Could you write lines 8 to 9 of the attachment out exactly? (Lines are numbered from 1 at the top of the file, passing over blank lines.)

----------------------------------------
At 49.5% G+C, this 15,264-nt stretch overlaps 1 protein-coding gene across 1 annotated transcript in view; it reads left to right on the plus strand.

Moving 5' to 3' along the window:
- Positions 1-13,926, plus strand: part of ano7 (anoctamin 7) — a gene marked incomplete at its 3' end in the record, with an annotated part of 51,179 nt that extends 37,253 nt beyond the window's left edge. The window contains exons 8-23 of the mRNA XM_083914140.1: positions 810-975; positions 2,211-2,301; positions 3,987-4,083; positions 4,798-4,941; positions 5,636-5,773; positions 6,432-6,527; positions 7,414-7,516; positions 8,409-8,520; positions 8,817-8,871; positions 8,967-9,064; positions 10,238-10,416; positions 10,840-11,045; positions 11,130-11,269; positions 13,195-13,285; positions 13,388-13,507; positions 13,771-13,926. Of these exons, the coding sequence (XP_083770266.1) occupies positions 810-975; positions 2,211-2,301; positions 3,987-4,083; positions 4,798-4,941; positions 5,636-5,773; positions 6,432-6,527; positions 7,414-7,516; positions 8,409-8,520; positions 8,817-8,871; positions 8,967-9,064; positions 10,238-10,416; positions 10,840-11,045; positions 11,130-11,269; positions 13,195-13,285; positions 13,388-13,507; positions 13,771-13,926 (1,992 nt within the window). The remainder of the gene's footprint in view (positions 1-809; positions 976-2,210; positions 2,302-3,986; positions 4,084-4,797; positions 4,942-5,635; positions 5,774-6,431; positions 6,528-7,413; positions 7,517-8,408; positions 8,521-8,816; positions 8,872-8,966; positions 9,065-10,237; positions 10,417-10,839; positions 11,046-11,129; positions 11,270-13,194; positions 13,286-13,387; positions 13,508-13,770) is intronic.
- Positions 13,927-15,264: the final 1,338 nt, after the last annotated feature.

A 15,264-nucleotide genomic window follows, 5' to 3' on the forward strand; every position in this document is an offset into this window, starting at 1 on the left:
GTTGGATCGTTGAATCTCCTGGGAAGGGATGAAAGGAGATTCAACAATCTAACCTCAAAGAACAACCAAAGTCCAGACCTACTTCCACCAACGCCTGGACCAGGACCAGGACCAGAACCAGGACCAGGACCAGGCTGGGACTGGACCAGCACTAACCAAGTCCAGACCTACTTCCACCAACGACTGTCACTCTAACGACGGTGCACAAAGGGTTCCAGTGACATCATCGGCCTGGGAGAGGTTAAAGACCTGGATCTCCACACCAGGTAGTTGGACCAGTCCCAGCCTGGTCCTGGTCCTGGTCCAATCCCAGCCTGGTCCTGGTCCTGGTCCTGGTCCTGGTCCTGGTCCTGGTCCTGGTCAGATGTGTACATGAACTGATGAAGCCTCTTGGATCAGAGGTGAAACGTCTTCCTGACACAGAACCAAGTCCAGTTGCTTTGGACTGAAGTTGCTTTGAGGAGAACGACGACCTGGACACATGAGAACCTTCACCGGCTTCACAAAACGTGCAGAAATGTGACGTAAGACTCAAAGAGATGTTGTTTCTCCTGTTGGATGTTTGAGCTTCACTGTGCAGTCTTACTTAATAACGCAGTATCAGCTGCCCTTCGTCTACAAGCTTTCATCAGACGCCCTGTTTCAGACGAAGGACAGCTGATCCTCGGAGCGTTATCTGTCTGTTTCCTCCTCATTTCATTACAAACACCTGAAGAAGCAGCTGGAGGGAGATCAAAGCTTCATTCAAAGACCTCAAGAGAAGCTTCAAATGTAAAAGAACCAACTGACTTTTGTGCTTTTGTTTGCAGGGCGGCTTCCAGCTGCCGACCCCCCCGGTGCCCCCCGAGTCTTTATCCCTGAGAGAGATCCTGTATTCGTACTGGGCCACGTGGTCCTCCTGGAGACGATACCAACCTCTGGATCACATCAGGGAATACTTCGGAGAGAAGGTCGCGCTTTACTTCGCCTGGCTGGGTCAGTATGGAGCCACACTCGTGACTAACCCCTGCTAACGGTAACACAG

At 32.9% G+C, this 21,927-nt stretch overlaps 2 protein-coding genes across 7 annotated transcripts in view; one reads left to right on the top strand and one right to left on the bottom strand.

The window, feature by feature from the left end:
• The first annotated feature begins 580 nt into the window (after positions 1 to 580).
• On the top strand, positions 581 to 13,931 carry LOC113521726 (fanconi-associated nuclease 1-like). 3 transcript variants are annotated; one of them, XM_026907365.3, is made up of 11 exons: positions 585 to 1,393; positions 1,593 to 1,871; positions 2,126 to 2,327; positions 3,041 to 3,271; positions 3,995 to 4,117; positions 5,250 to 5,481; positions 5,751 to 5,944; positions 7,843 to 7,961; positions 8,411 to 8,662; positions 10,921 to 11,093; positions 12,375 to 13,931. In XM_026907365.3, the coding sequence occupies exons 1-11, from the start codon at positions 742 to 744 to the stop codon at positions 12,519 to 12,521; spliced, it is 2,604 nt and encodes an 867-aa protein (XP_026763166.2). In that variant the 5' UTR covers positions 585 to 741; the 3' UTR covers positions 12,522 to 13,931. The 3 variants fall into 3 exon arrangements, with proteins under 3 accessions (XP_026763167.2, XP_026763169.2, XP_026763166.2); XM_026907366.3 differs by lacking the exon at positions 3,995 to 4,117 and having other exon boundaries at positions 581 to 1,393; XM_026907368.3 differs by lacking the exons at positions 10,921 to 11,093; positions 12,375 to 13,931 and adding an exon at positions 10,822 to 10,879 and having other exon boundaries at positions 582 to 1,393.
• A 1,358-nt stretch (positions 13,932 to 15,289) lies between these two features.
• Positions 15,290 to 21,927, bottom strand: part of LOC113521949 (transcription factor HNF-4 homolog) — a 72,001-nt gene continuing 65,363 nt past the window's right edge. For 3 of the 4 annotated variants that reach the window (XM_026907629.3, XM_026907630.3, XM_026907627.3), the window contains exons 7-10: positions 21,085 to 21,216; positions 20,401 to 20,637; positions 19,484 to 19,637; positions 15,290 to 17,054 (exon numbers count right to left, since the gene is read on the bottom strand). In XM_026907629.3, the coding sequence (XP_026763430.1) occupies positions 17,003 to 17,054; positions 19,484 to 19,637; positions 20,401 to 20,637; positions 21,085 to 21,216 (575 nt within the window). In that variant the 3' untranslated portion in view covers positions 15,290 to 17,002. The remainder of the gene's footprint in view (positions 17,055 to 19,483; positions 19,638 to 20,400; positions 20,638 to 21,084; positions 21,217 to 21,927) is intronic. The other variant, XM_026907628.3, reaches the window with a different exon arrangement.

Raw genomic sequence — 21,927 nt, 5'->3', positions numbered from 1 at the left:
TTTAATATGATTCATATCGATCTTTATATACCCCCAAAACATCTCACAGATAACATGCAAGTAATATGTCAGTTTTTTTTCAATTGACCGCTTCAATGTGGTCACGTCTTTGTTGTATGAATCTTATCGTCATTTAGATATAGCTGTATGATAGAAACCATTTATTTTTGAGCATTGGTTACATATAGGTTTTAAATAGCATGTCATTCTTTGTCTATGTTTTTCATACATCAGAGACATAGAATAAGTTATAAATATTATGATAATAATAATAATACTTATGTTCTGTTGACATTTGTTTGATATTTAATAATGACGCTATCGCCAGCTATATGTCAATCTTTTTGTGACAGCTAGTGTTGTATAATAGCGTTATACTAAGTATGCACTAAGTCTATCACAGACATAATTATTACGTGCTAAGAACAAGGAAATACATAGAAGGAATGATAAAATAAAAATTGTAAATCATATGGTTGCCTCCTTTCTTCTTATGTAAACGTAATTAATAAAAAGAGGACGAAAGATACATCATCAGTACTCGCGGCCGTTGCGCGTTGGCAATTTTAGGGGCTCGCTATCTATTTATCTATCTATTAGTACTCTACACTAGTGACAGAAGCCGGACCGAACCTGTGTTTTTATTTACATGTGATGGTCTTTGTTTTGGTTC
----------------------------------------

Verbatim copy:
The window, feature by feature from the left end:
• The first annotated feature begins 580 nt into the window (after positions 1 to 580).